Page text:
There are a lot of factors to consider when getting your child started in the smartphone world. New or hand-me-down? Prepaid or family plan? Android or iPhone? Let’s break it down.
If you have decided your teenager is ready for their first phone that doesn’t look like a toy, then there are many decisions to make. And maybe the first one is whether your child is truly ready for a smartphone. While there is no set age when kids are magically responsible enough to handle all the potential issues a smartphone can bring, no one knows your child better than you.
First, you may be considering handing down a phone from someone else in the family. This can be a great, budget-friendly option, but beware of potential downsides. Some older smartphone models are no longer receiving security updates, which leaves them vulnerable to hackers. And if malware makes its way onto your child’s unsecured phone, hackers can find a way to sneak onto other devices that use your home Wi-Fi if you aren’t careful. So whether you’re considering the hand-me-down or buying an older model smartphone for your teen, check to see how long the manufacturer will guarantee those security updates.
Parents may be wary of signing their new smartphone user onto their family cellular plan. But when I added my youngest to our unlimited plan with AT&T, it only cost $35 per month. Some carriers do have mix-and-match plans that allow parents to have unlimited data at full speed, but may throttle kids’ plans when the network is busy. An added bonus is having all your kids on one plan to make it easier to track. But there are certainly no-contract carriers to use as alternatives. Just remember with those cheaper prices, you’ll likely sacrifice data. For instance, Tello has a plan for $10 per month with unlimited calling and texting, but only 1 GB. Customers can pay more for additional data and an unlimited plan costs $29 per month.
Whether you choose Android or iPhone may all come down to which universe your family lives in. My kids’ schools and my husband’s office both use Mac computers, so it was a no-brainer when we decided to go iOS. It’s nice to take advantage of iMessage, Screen Time and Family Sharing that exist in Apple’s world. But if you are an Android family, you may find it easier to control Family Link and other apps if kids’ phones are Android as well. It’s generally more simple to keep the whole family on the same operating system.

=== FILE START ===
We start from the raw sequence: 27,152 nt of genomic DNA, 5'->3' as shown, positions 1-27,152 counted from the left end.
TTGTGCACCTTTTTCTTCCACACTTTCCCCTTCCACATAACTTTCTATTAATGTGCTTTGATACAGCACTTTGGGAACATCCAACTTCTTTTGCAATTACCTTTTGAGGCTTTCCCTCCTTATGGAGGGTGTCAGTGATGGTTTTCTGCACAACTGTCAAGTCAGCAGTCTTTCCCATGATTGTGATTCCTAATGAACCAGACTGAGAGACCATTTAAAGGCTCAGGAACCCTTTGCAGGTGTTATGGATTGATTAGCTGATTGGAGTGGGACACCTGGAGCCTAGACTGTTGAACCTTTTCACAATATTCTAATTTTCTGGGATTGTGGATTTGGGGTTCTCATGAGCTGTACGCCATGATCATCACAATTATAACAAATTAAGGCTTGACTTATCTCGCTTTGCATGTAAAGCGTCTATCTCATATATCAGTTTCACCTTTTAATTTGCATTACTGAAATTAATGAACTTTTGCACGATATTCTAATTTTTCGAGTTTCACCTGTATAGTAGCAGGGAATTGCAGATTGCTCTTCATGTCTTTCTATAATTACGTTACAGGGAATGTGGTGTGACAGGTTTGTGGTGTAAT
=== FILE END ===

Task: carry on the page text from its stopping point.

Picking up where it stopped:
The best first-time smartphone for Apple users is the iPhone SE. While Apple has never been known for being inexpensive, this is the most affordable iPhone at $429. Your kids will like it because it has 5G, 64GB of storage, wireless charging and a great camera and battery. Parents will appreciate its durability, water resistance and Touch ID for security.
Android users may gravitate toward the Samsung Galaxy A32 5G for $279. It also has a great camera and comes with 64GB of storage with a memory card slot to add a lot more. Kids may like the bigger 6.5” screen, compared to the iPhone’s 4.7” and Frame Booster which makes gaming graphics more life-like. It also has a fingerprint sensor (although this one is on the side) and a battery that will last all day for most kids.
Lastly, if you aren’t ready to give your child access to the internet and social media apps, Gabb Wireless says it has a safe phone for kids at $149. Is it a smartphone? Not necessarily because it doesn’t connect to the internet and has very basic functionality. It only allows a limited number of pre-loaded apps such as music, calendar, alarm clock, calculator and files. Kids will appreciate the Bluetooth connectivity, the camera and the unlimited calling and texting. Moms and dads can relax knowing it comes with GPS tracking and a fingerprint scan for security. There are no-contract plans for $24.99 per month or other options for one or two-year contracts at a discount.
Buying a smartphone for a teen for the first time can be nerve-wracking. Do your research to decide which one is right for your child. And then make sure you take all the necessary precautions like setting up parental controls and having clear guidelines and open communication before you hand it over.